Using consumer taste ratings, genomics, and metabolomics, researchers are starting to catalog genetic variants behind tasty tomatoes.
Phenomenex, a privately held manufacturer of consumables for the separation sciences, will operate as a standalone business and will retain its brand.
Researchers created a method to identify individual humans using proteins found in hair, correlating single amino acid polymorphisms to non-synonymous SNPs.
Researchers tracked one individual's brain imaging patterns, physical features, blood metabolomics, gene expression, and more.
The firms will share instrument control drivers for chromatographic equipment and expertise to integrate their respective hardware and software.
The company sold the technology and assets to Edge BioSystems as part of an ongoing effort to divest legacy non-core businesses and product lines.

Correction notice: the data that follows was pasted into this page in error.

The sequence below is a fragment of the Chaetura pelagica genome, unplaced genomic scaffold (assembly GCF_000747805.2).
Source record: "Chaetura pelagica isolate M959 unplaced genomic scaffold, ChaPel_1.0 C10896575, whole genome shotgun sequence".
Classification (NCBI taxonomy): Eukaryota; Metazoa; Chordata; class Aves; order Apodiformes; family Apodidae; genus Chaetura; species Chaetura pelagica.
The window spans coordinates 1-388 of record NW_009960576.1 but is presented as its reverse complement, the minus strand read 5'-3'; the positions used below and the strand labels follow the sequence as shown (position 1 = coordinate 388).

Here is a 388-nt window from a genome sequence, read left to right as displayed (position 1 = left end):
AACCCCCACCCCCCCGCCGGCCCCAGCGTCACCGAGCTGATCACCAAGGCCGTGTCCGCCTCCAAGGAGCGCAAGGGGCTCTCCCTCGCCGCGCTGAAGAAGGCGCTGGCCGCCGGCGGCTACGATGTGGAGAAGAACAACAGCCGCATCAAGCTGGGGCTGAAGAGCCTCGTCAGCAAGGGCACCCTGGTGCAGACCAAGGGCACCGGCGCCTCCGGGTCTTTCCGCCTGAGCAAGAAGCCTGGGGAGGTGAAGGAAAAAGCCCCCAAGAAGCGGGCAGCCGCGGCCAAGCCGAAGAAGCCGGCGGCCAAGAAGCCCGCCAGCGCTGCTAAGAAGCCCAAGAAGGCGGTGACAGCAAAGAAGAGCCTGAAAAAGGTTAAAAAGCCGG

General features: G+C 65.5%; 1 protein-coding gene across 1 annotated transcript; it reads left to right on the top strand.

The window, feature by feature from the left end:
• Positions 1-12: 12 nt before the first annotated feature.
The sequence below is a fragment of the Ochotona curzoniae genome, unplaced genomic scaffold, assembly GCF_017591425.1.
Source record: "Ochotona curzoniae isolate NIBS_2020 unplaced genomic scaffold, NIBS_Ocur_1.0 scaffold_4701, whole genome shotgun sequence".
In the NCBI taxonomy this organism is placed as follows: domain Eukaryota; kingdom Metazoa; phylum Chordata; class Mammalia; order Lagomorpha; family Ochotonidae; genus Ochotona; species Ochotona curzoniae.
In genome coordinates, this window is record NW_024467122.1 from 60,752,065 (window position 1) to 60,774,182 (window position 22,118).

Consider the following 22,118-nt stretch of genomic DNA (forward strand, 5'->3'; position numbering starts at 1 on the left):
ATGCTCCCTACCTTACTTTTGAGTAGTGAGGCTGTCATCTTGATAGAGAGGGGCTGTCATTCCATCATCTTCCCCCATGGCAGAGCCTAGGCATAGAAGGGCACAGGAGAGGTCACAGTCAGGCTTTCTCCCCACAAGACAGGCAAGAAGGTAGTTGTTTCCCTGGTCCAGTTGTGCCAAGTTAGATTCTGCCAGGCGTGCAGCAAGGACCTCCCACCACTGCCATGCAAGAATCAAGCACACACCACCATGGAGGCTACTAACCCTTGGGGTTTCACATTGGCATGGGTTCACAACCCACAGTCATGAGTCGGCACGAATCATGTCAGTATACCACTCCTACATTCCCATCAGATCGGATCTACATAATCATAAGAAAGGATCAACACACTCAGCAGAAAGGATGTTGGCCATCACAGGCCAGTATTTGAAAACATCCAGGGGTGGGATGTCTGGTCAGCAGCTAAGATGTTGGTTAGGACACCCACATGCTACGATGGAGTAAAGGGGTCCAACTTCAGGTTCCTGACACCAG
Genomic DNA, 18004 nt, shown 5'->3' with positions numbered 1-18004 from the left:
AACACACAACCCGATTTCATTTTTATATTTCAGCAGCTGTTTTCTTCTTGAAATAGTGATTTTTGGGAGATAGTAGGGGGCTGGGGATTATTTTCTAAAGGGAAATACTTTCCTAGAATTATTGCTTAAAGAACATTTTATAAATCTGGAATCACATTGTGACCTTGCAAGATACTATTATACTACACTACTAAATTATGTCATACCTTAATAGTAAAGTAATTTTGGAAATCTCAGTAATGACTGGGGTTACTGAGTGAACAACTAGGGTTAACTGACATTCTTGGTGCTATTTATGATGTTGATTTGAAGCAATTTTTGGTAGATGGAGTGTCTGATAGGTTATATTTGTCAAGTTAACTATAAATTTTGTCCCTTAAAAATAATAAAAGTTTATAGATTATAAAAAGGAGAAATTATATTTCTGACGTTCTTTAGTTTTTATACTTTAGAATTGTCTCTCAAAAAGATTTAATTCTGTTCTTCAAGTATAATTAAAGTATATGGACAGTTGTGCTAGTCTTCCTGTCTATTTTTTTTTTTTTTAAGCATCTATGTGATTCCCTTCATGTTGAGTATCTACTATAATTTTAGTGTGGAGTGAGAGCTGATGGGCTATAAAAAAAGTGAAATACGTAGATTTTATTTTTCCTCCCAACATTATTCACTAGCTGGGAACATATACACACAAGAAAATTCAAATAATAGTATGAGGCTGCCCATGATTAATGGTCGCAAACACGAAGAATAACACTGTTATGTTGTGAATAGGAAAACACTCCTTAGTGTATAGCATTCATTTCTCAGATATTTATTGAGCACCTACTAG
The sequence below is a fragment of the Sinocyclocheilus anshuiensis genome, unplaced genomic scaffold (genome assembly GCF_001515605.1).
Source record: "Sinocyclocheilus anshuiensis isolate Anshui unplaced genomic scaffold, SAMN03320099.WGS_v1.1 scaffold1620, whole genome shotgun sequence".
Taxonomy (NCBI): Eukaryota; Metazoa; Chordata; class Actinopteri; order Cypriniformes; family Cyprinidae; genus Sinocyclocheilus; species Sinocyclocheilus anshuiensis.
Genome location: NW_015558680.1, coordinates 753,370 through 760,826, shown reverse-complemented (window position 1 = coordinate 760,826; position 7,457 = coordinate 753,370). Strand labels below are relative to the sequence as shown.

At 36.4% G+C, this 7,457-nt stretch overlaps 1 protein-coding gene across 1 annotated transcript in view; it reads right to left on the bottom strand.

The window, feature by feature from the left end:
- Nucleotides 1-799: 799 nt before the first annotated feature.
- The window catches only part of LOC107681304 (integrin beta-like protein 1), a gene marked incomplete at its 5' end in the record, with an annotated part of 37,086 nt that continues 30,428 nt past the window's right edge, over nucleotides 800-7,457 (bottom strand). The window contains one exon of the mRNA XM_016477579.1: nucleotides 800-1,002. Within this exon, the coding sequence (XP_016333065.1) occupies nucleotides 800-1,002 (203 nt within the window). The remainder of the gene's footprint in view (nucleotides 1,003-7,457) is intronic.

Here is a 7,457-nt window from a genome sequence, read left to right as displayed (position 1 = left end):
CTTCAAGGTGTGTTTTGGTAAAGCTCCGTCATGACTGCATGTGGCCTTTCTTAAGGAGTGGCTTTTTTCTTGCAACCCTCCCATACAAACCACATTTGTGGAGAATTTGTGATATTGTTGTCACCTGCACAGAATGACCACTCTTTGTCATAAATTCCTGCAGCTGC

In PLOS this week: ancient steppe bison mitochondrial genome, proteomic study of Sauvignon Blanc grapes, and more.
Waters has signed an instrument control agreement with Agilent and recognized Chang Gung University as a Center of Innovation Partner.
Through unbiased and targeted metabolite testing on urine samples from thousands of individuals in the US and the UK, researchers have narrowed in on urine compounds that coincide with body mass index.
PerkinElmer's liquid and gas chromatography portfolio will be standardized on Waters' Empower Software.
The Seattle Times writes that pharmacogenomics testing can help choose medications that may work best for people with depression.
Researchers report that deleting one gene from butterflies affects their wing coloration patterns, according to the Washington Post.
In PNAS this week: genome sequencing of weevil symbionts, retinoid X receptor deletion in lung cancer metastasis, and more.
Sequencing could help combat foodborne illnesses, according to a blog post by Food and Drug Administration officials.